Rough Year for Wind

U.S. wind installations dropped 71% in the second quarter of this year compared to 2009, according to new figures released by the American Wind Energy Association (AWEA). The numbers point to a trend that has been increasingly apparent: With a poor economy and an unstable policy environment, many wind developers and manufacturers are struggling.

AWEA reports that total installed capacity was about 700 MW in Q2.

The organization points to the lack of a long-term national renewable energy requirement as the single biggest obstacle in front of the industry. That is certainly a major problem. But lower demand for power and decreasing natural gas prices have also been key factors in slowing the development of projects.

AWEA officials are calling for a renewable energy standard, which could again increase demand for wind electricity.

“Strong federal policy supporting the U.S. wind energy industry has never been more important,” said AWEA CEO Denise Bode.

Many advocacy groups fear that time is running out to pass legislation focused on renewables. With the prospects for a comprehensive cap and trade bill all but dead, the industry is hoping that simple steps like an extension of the grant program or the creation of a renewable energy standard can be taken before election season this fall. Congress’ poor historical record on renewables-related support makes those slim possibilities as well.

Here are some second quarter highlights as reported by AWEA:

  • First half of year status: The 700 MW installed bring the first half of 2010 to 1,239 MW, 57% and 71% below 2008 and 2009 levels, respectively.
  • 2010 projection: Even with over 5,500 MW under construction and a more active second half of year in store, AWEA projects that 2010 installations will likely be 25-45% below 2009 installations, depending on policy developments.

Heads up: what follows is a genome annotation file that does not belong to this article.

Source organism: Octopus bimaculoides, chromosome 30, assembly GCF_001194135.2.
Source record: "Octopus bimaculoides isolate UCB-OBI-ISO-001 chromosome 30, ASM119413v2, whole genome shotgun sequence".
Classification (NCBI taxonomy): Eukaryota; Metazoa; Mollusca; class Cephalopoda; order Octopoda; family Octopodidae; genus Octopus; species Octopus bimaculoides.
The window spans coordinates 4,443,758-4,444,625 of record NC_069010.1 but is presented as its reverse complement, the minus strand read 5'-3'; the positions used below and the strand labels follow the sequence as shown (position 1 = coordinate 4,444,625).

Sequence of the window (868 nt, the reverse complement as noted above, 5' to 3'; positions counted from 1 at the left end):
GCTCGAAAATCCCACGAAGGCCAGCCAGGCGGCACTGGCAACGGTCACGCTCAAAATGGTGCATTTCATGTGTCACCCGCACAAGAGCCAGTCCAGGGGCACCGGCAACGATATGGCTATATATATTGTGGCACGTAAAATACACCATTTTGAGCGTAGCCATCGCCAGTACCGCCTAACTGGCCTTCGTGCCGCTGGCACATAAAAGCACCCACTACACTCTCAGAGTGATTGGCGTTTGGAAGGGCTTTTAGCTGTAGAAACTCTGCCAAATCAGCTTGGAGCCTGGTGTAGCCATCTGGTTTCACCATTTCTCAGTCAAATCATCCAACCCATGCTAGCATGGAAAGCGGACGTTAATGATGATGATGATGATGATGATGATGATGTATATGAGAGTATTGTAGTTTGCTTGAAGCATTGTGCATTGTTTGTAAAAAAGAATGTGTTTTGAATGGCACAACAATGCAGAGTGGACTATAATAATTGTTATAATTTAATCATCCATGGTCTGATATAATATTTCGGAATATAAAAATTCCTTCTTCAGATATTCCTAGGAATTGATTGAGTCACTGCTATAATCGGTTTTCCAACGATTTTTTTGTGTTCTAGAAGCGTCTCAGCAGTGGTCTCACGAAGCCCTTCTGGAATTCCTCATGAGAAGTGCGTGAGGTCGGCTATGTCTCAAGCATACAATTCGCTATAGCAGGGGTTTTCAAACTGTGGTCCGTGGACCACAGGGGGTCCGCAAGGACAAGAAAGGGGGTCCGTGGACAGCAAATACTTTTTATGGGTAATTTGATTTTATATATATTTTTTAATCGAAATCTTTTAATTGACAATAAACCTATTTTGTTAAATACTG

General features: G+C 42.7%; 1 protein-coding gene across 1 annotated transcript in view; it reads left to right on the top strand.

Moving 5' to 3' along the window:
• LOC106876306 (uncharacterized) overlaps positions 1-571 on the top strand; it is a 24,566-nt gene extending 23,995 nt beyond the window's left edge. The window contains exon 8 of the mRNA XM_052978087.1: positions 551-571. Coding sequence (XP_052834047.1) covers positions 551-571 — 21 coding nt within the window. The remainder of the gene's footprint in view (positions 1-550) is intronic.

• Beyond 2010: There is a dramatic drop in the project development pipeline after the 5,500 MW under construction—that is, there is no demand beyond the present “coasting momentum.”
  • Manufacturing: While wind turbine orders saw a slight uptick in 2Q, mostly for 2010 delivery, the order level continues to be below what is needed to drive more manufacturing. New wind turbine manufacturing facility openings dropped from 2008 and 2009 levels, with only two new manufacturing facilities coming online in the first half of 2010, compared to seven in 2008 and five in 2009.

While many in the industry predicted such a downturn, these statistics are certainly sobering. You can check out the full report here.

Previous articleIPVEA premiers solar supply chain information tool
Next articleChristopher Associates Unisonik selected for thin film photovoltaic panels
I am a reporter with, a blog published by the Center for American Progress. I am former editor and producer for, where I contributed stories and hosted the Inside Renewable Energy Podcast. Keep in touch through twitter! My profile name is: Stphn_Lacey

No posts to display